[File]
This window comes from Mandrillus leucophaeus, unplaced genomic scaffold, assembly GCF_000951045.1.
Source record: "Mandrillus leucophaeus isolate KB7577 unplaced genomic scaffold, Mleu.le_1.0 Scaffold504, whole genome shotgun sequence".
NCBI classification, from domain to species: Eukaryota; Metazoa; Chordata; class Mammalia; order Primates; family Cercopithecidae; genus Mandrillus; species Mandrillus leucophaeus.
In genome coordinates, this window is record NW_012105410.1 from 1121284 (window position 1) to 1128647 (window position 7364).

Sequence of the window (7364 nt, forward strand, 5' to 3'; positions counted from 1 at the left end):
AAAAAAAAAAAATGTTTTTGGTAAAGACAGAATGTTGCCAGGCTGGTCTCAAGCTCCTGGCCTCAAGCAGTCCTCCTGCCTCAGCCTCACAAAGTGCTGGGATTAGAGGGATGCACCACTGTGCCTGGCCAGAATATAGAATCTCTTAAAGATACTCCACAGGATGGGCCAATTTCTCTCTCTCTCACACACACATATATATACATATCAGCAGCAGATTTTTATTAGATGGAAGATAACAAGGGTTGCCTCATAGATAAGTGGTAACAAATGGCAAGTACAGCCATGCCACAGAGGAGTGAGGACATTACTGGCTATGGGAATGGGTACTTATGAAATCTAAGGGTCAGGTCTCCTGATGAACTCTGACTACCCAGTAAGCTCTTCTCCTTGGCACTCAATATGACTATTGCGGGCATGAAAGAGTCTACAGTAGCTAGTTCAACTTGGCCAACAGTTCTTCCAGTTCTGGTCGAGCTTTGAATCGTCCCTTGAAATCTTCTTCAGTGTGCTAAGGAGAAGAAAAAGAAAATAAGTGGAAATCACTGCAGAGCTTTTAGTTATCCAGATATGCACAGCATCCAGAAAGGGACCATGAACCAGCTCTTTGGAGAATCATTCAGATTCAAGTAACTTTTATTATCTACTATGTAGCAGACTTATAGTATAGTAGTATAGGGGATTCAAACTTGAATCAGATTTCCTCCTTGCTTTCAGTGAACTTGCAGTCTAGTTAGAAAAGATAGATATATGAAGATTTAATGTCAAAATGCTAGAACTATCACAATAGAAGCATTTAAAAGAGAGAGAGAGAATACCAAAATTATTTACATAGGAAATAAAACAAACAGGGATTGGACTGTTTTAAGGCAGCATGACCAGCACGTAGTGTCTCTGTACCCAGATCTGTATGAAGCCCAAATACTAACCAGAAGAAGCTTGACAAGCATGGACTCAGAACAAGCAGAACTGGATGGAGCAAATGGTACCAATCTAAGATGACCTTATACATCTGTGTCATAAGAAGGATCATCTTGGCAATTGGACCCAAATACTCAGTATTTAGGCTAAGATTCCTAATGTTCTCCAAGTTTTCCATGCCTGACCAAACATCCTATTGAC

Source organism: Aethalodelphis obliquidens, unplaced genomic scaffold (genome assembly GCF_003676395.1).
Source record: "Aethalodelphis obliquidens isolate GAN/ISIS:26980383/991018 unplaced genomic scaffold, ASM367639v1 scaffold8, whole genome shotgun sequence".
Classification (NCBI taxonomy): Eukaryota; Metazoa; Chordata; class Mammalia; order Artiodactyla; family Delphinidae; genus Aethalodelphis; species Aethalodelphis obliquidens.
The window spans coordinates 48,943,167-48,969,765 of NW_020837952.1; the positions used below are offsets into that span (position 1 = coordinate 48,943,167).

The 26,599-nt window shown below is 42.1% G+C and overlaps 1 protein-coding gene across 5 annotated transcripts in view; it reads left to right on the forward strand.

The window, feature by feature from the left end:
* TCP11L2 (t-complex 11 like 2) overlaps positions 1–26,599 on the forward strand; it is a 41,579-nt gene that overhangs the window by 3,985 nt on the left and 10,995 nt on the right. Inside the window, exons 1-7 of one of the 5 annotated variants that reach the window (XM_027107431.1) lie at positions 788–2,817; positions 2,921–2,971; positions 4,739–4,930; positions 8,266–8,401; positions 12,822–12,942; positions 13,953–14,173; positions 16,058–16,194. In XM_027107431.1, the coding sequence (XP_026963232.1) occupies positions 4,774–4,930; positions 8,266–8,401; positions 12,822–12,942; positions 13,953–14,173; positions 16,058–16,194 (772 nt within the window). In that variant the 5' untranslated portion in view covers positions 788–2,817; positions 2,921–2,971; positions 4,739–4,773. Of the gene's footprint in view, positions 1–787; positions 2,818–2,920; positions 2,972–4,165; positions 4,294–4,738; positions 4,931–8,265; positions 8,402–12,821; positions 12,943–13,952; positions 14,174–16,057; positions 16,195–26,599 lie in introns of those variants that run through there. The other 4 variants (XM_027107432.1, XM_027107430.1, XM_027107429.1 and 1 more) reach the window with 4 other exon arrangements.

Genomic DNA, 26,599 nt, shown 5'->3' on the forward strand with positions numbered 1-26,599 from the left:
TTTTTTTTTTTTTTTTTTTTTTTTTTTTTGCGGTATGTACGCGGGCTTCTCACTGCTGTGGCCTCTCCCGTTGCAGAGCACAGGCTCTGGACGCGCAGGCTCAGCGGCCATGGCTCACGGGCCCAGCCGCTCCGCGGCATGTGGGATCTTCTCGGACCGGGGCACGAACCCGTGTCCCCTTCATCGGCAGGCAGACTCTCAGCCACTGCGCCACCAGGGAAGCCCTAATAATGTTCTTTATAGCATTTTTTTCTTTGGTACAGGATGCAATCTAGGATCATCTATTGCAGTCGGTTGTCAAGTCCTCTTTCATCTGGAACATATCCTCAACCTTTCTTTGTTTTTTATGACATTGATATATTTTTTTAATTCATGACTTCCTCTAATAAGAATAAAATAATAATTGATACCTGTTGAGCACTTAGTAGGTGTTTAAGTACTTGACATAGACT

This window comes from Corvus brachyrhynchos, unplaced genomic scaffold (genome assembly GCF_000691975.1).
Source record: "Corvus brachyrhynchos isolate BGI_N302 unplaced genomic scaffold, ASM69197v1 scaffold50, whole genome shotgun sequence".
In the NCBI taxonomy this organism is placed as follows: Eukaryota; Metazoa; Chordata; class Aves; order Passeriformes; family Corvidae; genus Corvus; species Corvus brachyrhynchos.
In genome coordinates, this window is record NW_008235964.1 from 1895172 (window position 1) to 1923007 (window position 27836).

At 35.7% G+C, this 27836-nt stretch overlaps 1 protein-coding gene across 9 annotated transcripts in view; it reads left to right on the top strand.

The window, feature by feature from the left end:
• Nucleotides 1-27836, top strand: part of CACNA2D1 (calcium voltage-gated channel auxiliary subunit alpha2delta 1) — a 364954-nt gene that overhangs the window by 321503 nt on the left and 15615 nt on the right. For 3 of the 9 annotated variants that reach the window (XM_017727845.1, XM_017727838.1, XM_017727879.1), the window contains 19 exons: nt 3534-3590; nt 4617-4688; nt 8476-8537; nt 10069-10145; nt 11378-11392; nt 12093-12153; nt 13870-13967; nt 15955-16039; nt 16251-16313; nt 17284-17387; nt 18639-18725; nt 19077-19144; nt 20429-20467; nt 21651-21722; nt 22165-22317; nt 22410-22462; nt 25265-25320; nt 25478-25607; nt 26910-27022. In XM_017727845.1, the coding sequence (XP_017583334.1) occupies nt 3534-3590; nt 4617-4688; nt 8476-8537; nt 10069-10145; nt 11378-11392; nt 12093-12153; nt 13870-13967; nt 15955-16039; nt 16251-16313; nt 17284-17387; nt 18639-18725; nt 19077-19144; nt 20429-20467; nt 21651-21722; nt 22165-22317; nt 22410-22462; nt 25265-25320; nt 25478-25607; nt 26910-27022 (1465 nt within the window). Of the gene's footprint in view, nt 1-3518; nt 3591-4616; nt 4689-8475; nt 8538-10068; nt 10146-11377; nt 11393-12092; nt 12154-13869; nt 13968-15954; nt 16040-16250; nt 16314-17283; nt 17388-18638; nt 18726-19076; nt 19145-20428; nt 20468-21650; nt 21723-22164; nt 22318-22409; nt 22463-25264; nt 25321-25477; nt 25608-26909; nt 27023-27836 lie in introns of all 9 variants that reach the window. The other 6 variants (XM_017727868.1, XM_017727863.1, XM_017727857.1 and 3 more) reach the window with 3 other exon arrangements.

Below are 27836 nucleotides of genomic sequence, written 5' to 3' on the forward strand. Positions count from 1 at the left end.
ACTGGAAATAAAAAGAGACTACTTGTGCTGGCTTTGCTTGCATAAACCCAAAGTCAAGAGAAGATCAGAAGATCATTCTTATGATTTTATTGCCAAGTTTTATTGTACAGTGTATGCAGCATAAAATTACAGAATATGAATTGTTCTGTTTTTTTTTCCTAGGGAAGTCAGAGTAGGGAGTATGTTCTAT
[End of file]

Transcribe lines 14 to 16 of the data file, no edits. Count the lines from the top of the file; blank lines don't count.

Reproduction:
Genomic DNA, 26,599 nt, shown 5'->3' on the forward strand with positions numbered 1-26,599 from the left:
TTTTTTTTTTTTTTTTTTTTTTTTTTTTTGCGGTATGTACGCGGGCTTCTCACTGCTGTGGCCTCTCCCGTTGCAGAGCACAGGCTCTGGACGCGCAGGCTCAGCGGCCATGGCTCACGGGCCCAGCCGCTCCGCGGCATGTGGGATCTTCTCGGACCGGGGCACGAACCCGTGTCCCCTTCATCGGCAGGCAGACTCTCAGCCACTGCGCCACCAGGGAAGCCCTAATAATGTTCTTTATAGCATTTTTTTCTTTGGTACAGGATGCAATCTAGGATCATCTATTGCAGTCGGTTGTCAAGTCCTCTTTCATCTGGAACATATCCTCAACCTTTCTTTGTTTTTTATGACATTGATATATTTTTTTAATTCATGACTTCCTCTAATAAGAATAAAATAATAATTGATACCTGTTGAGCACTTAGTAGGTGTTTAAGTACTTGACATAGACT

This window comes from Corvus brachyrhynchos, unplaced genomic scaffold (genome assembly GCF_000691975.1).